After days of horrific reports that thousands of immigrant children are being separated from their families at the U.S.-Mexico border, the welfare, treatment, and development of children have been at the forefront of many people’s minds. These scenes are disturbing and heartbreaking, and I am dismayed and disgusted by the actions of the U.S. President and his policy choices. But I also feel hopeful because of the people I work with here at Children Peace Initiative Kenya, who are so committed to the development of children and helping empower them to become protagonists for peace. So while it has been a dark couple of weeks for children and families, I offer you this blog as a possible beacon of hope; to read about the work of a dedicated individual who has devoted his life to children. With that, I present to you Hilary Halkano Bukuno, the Director and one of the co-founders of Children Peace Initiative Kenya.
Hilary is a passionate, inspiring man. Everything he does he does with gusto; whether it’s playing the card game “Uno” while we wait for our dinner at the “Pizza Inn”, or speaking about peacebuilding and children being the bridge-builders of their communities, or watching EVERY (no exaggeration) match in the World Cup so far, he is passionate. As a young boy he wanted to become a priest, and his ability to pontificate and inspire makes me believe that he would have been a good one. If John Lennon were still alive I’d bet he and Hilary would be friends, working together to help improve the lives of others. But Hilary found his calling in another direction; peacebuilding.
Hilary was born in 1972 in the small village of North Horr in Marsabit County, Kenya. Marsabit is in Northern Kenya and shares a border with Ethiopia. It’s the largest county in Kenya, yet less than 300,000 people live there due to its harsh desert landscape, perennial droughts, and conflict that has plagued the area for decades. Born into a pastoralist tribe (meaning a tribe that raises livestock and moves with the herds, since the land is not arable) he grew up in conflict, remarking in a matter-of-fact way that “that is a very normal story.” He was sent to boarding school at a young age to escape many of Marsabit’s conflicts, however, his mother had to endure them. “In her lifetime she’s found herself in a raid three or four times. She survived all of them, and is very very lucky to [have] survived.”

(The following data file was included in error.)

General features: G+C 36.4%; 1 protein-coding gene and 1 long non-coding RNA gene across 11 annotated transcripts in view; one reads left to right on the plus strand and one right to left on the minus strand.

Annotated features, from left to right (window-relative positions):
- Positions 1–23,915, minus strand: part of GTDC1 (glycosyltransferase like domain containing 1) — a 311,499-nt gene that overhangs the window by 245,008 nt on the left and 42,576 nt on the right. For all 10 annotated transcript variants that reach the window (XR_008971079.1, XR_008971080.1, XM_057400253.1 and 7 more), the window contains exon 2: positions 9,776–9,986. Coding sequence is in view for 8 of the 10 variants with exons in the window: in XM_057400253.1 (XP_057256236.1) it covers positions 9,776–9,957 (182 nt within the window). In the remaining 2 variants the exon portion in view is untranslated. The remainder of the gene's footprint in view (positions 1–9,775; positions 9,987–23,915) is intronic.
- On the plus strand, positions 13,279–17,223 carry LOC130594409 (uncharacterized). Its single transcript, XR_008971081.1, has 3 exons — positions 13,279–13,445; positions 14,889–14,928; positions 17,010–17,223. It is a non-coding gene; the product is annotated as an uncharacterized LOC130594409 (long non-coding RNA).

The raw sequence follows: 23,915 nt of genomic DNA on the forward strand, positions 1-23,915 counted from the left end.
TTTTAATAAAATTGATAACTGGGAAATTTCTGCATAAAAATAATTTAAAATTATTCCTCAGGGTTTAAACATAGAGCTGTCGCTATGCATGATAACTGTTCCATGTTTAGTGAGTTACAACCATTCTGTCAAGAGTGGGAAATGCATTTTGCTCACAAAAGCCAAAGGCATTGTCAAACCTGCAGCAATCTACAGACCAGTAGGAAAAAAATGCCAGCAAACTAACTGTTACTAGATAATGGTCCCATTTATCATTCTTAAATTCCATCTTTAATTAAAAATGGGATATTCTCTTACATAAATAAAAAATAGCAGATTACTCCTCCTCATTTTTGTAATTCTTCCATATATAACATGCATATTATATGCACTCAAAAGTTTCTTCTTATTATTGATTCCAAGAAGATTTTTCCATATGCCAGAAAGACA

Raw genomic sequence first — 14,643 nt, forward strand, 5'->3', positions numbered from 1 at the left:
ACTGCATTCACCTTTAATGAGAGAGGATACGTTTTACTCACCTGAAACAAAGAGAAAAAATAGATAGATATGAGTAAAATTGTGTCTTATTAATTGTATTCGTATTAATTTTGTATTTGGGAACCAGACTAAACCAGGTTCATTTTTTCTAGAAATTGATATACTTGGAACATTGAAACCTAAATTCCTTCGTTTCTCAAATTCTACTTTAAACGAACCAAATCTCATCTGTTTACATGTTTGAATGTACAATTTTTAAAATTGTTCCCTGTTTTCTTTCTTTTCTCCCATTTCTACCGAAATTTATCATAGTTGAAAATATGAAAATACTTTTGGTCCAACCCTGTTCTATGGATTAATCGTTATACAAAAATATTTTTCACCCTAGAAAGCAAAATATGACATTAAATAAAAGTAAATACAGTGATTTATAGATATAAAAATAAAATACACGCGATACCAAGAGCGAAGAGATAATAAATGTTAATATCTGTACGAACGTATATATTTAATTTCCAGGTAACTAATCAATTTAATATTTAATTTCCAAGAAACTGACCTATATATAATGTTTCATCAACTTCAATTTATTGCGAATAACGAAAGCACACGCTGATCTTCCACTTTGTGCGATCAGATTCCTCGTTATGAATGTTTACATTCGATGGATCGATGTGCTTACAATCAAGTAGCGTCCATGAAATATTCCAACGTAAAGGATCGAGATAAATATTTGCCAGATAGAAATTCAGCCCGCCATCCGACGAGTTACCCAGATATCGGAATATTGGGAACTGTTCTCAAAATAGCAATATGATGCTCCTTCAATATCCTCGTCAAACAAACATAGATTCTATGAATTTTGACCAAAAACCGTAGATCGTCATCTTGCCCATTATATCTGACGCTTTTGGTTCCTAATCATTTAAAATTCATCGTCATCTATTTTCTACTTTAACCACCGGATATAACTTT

These raids that Hilary’s mother survived are what Children Peace Initiative Kenya have stopped from happening in the last 7 years since implementing the Children Peace Building program and Heifers for Peace program with the Pokot and Samburu tribes, Turkana and Gabra tribes, and Rendile and Gabra tribes. I wrote about these two programs in my last blog; if you missed it, go ahead and read it now!
“In the last seven years, there has been zero violence, zero raids, and this is the longest in history these tribes have lived without fighting. Seven years is the longest they’ve stayed without fighting” he says with pride. As he should; some of these tribes have been fighting since the 1850’s, but now that they are at peace the results that CPI Kenya has fostered are incredible. Children are able to stay in school, families are able to build more permanent homes since they don’t fear having to flee, markets are open where the tribes trade and interact with their former enemies, and the cattle herds are growing. In Northern Kenya, where drought and famine are all-too-common, this food security and peace is monumental.
As Hilary speaks, you can tell he has found his calling. As I interviewed him one evening after work, he comfortably lounged his tall frame on a couch while I recorded him and took notes. Speaking about the impact of children is when he comes most alive, his voice getting louder and his speech speeding up. “From the start, things happen automatically with the children. They’re like an army without guns. They transform immediately and start building trust immediately.”
Even when I ask Hilary about the biggest challenges CPI Kenya face, he maintains his vigor. Hands down, funding is the organizations biggest challenge because there are so many children and families to engage in the Peace Building program and Heifers for Peace program. Over the next 8 weeks, we are hosting a major fundraising campaign for the Heifers for Peace program through Global Giving. There are currently 100 families (50 Pokot and 50 Samburu) who have successfully earned a heifer to share amongst each other, and we need to raise more money to buy these heifers by mid-August! Please consider donating and helping bring peace to Northern Kenya. If you can wait, I ask you to consider donating on July 18th at 9am EST – on this day, Global Giving will match all donations by 50%!
Next week we will be heading into the field to Baringo County to host a Peace Camp in the village of Chepkalacha. We will have 250 Pokot and Ilchamus children begin their interactions with each other and form friendships; hopefully two years from now, they will have successfully formed friendships between their families and will be ready to earn a Heifer for Peace. I am so ecstatic to be heading to Chepkalacha with my CPI Kenya teammates to see them in action, empowering children to be protagonists for peace and working with the pastoralists communities to bring peace in Kenya.
During a time when children at the U.S. Southern Border are being treated like criminals, I feel encouraged by CPI Kenya’s recognition of the importance of children. The revolutionary ideas of Hilary have the capability to change the Peacebuilding field; he views children not just as victims of conflict, but also the starting point to ending conflict.
All great social change starts with a small group of people who have a big idea; why can’t it be CPI’s?
Posted By Colleen Denny
Posted Jun 20th, 2018